After a series of relative simple yet heart-wrenching episodes, this week Violet Evergarden ramps into action mode. For only the second time in this entire enime there are no letters. Instead, now for something completely different: a train hijacking! Perhaps such a shift should not be too surprising. This is the finale arc, after all, and often to stories wish to go out with a bang and nothing highlights a climax like a genre shift. But this is not your typical action finales either. Whereas rising action is usually parallel to rising tension, with the audience increasingly excited about the prospect of the hero kicking arse and taking names, Violet Evergarden makes no attempt to fire up that particular hype machine. Yes, feel free to indulge in a moment of schadenfreude when a fist is served to a deserving face, but Violet Evergarden does not take much time to revel in it. Just listen to the score throughout the entire fight sequence. There is no hotblooded electric guitar, or the full blast of an orchestra. Instead we have a foreboding cello, a mournful trumpet, and a soldier’s dirge. I was sure how I was supposed to feel throughout the entire episode. Part of me did want to cheer Violet on, but I couldn’t get into it knowing that nobody was going to be happy about any of this.
Still, I just positively love steam trains, so any excuse to set an episode of anime in one is a winner in my book. Honestly, I was more excited about the train than anything else Violet Evergarden delivered this week. I wonder, though, if it is not more appropriate to think of this finale more in terms of theme than in terms of spectacle. Ever since had her epiphany moment back in episode 09 the only thing left to do was to test her new resolve, and this whole peace treaty thing will be her hardest test. Continuing on from last week, Violet had, with much difficulty and help from benefactors, managed to pull herself away from the battlefield. Others may look down on her, but she’s definitely come out better for it. But now she throws herself back in. It’s like watching a junkie descend once more into the underworld. Will Violet fall back into old habits? Or will her new self preservere? She’s apparently sworn to not kill again, but she’s not particularly effective. The same spectre as last week is raised. No matter how Violet’s past was, one had to admit that when she was a killing machine she was very good at it. And the ability to take a life is both to be feared and respected. But she who dealt in death now dealt in ink and paper. What good is writing letters compared to the full brutality of war? And that is Violet’s final test, not just to escape the battlefield, but to render it unnecessary, impotent. If she wants to protect her new peace, she can’t do it by fighting. She has a different way now, and with it she must end this war and maybe win Dietfried over in the process.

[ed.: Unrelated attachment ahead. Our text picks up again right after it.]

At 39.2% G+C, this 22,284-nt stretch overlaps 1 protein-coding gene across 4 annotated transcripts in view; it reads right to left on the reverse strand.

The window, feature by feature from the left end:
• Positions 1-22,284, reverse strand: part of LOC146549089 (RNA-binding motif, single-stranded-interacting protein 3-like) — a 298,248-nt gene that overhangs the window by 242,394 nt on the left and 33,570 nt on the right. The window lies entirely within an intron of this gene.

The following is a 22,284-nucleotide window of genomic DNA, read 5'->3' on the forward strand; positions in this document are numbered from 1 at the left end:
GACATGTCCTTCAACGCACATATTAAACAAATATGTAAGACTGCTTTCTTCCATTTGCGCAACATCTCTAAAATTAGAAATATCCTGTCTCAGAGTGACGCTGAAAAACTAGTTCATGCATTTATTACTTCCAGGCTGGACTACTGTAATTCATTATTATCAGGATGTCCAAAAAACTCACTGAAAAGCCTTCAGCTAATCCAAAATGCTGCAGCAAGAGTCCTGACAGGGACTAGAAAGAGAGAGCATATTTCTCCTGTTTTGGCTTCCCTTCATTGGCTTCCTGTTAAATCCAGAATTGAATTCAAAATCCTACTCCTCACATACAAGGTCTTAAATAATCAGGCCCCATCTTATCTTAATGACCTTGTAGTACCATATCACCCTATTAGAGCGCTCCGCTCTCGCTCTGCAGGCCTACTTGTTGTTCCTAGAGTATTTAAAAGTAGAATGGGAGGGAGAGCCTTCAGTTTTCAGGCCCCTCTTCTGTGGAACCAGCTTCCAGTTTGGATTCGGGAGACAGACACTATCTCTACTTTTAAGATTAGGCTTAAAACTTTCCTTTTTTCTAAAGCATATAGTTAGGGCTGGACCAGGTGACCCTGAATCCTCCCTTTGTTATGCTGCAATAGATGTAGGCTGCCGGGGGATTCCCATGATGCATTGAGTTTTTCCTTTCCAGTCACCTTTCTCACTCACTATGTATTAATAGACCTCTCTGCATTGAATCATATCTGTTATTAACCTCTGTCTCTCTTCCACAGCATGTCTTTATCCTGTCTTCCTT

I just wish Violet Evergarden was more subtle about it. I know, it’s a story about the importance of communication, but I never really liked my anime spelling things out. When more than half the episode is shot in the same murky darkness as the flashbacks to Violet’s past, when the dialogue is all blunt confrontation, when all the characters wear their hearts on their sleeves, perhaps that’s a bit too direct. Oh, there’s no subtext here; everything is on the surface, loud and clear, and trebucheted directly into our faces. Still, subtlety has never been Violet Evergarden‘s strong suit, and probably not even its intention. At this point, perhaps it is best that it sticks to its guns. If Violet Evergarden intends to be the emotional steamroller to the very end, I hope it has a real kick prepared for us next week.